Big data isn't just about collecting all your data sources into one place. That's important, but it's only part of the whole picture. There's a difference between a "Big Bunch of Data" and "Big Data." As marketers today do their best to wrap their arms around the concepts of big data, it's important to keep a clear vision of what you hope to accomplish so you don't get stuck in the weeds and delay adoption.
For some marketers, the idea of big data can be a big pain. Perhaps that's because many marketers see themselves as cool creative types, not brainy math geeks. However, for the sake of both campaign return on investment and career advancement, it's time to take a closer look at some basics you'll need to navigate the statistical obstacle course before us, using big data for even bigger wins.
Once enriched, a profile is like a digital short story of a person's life online. When configured properly, profile data allows marketers to interact with their audience on what feels like a first-name basis. This higher level of relevance has been shown to increase conversion rates and campaign return on investment. Once information is stored in a robust profile-based system, data on each individual's preferences, online behaviors, and search and purchase history can then be used for more meaningful communications.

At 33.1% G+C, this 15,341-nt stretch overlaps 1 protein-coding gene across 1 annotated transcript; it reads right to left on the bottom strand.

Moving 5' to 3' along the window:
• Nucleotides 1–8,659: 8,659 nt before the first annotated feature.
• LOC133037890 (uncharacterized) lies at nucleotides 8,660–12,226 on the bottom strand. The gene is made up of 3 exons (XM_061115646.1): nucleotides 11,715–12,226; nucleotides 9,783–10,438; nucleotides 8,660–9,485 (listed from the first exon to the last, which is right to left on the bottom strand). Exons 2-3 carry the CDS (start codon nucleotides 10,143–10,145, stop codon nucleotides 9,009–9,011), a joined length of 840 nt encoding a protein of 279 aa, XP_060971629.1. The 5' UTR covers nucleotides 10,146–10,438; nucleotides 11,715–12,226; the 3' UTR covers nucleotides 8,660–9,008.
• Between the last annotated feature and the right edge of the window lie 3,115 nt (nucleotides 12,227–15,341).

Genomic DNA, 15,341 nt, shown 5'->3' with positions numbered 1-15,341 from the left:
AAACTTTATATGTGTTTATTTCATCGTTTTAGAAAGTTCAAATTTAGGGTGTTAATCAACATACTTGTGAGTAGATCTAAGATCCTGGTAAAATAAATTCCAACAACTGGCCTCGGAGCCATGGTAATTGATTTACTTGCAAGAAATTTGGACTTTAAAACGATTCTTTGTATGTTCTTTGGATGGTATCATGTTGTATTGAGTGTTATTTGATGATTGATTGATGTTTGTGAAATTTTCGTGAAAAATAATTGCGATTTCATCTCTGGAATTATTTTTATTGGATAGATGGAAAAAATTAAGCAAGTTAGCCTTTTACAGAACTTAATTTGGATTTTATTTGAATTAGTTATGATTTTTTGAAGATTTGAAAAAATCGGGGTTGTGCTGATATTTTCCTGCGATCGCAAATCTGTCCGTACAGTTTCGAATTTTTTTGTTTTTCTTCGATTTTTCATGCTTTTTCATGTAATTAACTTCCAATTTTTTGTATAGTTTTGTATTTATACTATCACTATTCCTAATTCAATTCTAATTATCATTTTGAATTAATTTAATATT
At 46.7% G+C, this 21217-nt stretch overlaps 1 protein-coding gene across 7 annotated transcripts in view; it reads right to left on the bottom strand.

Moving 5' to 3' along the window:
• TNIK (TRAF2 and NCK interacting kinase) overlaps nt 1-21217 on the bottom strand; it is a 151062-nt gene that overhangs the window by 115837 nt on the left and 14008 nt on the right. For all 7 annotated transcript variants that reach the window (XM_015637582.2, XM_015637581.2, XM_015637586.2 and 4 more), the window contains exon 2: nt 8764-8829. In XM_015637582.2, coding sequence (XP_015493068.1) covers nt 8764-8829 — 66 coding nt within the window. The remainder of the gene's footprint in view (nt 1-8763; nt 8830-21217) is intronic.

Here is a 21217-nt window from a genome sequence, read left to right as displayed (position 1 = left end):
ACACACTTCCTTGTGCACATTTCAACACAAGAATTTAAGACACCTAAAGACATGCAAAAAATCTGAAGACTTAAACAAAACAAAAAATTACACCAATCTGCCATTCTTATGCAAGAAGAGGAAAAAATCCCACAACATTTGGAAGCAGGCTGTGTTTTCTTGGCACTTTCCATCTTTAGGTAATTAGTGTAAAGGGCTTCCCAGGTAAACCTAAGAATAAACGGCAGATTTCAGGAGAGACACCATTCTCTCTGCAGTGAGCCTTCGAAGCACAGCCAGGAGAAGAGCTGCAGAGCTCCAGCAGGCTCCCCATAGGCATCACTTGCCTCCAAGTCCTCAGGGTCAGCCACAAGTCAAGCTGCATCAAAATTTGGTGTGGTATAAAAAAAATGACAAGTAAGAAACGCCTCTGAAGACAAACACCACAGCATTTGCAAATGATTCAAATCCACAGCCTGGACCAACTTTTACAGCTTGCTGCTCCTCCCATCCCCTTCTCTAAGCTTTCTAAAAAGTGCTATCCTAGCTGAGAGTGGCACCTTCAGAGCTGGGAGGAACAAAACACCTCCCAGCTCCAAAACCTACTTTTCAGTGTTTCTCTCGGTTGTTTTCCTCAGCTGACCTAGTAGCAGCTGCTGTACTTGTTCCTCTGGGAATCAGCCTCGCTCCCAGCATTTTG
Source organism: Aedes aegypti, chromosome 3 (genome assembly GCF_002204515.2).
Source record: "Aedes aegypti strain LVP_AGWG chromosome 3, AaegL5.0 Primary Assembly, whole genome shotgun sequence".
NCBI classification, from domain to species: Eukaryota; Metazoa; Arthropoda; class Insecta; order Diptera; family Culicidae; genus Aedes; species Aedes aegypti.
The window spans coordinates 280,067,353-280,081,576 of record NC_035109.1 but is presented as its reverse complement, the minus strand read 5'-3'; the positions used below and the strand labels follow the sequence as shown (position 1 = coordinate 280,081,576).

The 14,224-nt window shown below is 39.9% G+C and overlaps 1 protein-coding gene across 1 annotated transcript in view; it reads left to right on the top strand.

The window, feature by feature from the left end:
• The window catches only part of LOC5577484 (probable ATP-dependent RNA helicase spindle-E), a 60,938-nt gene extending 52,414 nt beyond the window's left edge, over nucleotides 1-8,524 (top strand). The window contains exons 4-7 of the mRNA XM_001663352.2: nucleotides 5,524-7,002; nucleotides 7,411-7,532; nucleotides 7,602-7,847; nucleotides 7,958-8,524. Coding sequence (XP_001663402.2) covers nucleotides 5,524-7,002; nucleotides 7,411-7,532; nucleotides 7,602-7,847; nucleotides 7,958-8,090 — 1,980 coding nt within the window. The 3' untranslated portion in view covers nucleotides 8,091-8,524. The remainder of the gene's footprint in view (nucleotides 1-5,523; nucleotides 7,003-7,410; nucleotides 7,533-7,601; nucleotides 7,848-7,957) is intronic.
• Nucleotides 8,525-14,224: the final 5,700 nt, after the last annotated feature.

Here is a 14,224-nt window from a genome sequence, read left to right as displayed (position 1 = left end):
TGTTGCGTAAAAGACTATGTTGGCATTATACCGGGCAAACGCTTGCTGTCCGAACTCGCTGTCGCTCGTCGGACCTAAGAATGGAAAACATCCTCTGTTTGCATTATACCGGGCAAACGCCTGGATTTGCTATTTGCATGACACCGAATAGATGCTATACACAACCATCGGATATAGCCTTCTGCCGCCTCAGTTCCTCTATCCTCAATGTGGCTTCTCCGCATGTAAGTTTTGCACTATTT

Your audience is looking for a reason to ignore you. Maybe not you personally, but certainly the marketing campaigns you're putting out to them. However, there's one silver bullet, one surefire way to get consumers’ attention and boost their level of engagement: cross-channel relevance through the use of universal profiles.
Your efforts to target email may have an Achilles' heel. It's true that most email marketing gurus recommend sending to niche segments, delivering highly relevant content. Analysts agree, saying that customer-focused messaging within email (and across digital channels) is the best way to go. No matter how well-targeted your email may be, however, consumers aren't likely to click through or take action if your message (or its design) lacks clarity of purpose, sends the reader in too many directions or appears irrelevant.